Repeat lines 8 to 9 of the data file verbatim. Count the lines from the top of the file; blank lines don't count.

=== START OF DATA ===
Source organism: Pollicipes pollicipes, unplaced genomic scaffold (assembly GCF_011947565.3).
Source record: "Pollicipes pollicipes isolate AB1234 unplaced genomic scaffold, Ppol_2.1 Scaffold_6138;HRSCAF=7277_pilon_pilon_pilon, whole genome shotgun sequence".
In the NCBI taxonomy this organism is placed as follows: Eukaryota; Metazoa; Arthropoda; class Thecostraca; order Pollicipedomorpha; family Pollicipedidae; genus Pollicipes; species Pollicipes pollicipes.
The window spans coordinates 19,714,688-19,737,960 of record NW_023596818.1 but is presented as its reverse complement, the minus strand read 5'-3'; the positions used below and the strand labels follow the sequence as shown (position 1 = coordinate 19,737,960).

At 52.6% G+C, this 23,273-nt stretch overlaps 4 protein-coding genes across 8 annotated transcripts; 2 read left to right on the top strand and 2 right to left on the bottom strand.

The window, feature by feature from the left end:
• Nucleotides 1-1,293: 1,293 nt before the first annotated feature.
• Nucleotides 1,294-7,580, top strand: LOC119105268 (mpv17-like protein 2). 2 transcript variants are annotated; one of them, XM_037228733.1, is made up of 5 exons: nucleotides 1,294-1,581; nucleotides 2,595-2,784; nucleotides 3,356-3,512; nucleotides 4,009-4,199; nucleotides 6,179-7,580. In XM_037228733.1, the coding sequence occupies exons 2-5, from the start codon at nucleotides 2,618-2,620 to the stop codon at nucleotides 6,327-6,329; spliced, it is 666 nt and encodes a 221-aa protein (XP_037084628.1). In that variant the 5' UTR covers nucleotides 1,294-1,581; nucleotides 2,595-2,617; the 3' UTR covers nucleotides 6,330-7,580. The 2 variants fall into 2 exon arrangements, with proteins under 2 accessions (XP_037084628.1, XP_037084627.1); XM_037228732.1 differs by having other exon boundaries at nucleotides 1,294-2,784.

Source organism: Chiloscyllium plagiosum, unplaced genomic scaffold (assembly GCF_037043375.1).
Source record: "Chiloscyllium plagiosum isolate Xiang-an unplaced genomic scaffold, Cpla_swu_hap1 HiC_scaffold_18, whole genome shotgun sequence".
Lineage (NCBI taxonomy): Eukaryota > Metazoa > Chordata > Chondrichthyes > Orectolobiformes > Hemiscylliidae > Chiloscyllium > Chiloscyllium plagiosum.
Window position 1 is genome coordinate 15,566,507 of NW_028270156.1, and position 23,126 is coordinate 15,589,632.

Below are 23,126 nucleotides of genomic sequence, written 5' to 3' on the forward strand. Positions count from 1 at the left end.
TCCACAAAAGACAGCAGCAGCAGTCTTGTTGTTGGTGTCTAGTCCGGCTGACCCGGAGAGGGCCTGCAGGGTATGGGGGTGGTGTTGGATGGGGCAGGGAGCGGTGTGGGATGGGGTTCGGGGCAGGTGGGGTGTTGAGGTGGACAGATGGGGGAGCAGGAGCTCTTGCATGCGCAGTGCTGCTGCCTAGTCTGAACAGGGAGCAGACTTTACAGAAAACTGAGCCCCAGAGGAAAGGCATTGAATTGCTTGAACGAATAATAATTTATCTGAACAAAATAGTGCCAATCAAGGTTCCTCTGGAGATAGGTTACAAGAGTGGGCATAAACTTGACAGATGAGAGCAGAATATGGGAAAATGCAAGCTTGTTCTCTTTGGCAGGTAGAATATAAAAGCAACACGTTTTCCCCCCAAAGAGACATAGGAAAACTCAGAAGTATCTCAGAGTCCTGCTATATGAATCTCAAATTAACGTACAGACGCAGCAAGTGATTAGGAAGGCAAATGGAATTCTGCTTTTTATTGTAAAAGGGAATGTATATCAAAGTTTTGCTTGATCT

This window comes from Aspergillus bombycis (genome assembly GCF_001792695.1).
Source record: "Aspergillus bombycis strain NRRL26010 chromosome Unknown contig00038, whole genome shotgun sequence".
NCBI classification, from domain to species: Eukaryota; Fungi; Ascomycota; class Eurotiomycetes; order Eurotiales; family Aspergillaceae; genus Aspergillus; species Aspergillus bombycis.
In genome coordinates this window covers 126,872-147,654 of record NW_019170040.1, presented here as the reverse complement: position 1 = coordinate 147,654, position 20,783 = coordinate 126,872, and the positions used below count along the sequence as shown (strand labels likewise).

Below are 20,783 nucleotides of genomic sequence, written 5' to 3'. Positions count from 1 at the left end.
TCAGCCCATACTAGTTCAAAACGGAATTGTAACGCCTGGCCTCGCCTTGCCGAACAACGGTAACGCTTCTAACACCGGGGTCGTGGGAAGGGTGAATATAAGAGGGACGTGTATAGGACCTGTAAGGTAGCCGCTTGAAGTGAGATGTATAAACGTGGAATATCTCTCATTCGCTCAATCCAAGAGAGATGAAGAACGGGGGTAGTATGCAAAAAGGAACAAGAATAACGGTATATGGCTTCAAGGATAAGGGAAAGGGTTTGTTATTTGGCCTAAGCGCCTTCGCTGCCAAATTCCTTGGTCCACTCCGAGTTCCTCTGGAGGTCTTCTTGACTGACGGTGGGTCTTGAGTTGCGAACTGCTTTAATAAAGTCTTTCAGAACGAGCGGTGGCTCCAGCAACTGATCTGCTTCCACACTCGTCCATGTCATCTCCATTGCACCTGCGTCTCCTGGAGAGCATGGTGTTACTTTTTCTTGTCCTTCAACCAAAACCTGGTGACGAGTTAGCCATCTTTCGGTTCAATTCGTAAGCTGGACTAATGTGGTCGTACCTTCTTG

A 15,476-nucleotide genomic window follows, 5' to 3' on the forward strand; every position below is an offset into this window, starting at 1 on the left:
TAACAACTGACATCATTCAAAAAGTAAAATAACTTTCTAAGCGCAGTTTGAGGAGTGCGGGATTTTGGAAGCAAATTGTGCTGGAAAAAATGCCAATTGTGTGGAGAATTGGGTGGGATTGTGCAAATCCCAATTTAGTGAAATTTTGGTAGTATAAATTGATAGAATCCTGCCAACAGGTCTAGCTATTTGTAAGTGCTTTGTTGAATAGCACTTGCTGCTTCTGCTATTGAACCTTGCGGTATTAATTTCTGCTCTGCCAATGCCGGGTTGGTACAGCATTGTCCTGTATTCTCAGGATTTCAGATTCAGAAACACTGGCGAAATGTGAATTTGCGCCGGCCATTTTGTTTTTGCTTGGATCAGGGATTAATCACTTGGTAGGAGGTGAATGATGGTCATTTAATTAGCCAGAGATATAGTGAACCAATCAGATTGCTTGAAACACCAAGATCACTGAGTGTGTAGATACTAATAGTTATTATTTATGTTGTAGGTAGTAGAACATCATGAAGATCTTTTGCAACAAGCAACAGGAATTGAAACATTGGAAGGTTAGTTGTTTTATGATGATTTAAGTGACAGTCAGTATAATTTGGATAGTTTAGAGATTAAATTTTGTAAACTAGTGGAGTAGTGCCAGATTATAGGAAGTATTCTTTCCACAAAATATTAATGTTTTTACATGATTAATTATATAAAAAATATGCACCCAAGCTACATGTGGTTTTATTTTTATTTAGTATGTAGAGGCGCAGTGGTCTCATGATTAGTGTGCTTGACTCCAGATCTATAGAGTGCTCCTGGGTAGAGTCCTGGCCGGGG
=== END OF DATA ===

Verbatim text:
• Nucleotides 1,294-7,580, top strand: LOC119105268 (mpv17-like protein 2). 2 transcript variants are annotated; one of them, XM_037228733.1, is made up of 5 exons: nucleotides 1,294-1,581; nucleotides 2,595-2,784; nucleotides 3,356-3,512; nucleotides 4,009-4,199; nucleotides 6,179-7,580. In XM_037228733.1, the coding sequence occupies exons 2-5, from the start codon at nucleotides 2,618-2,620 to the stop codon at nucleotides 6,327-6,329; spliced, it is 666 nt and encodes a 221-aa protein (XP_037084628.1). In that variant the 5' UTR covers nucleotides 1,294-1,581; nucleotides 2,595-2,617; the 3' UTR covers nucleotides 6,330-7,580. The 2 variants fall into 2 exon arrangements, with proteins under 2 accessions (XP_037084628.1, XP_037084627.1); XM_037228732.1 differs by having other exon boundaries at nucleotides 1,294-2,784.

Source organism: Chiloscyllium plagiosum, unplaced genomic scaffold (assembly GCF_037043375.1).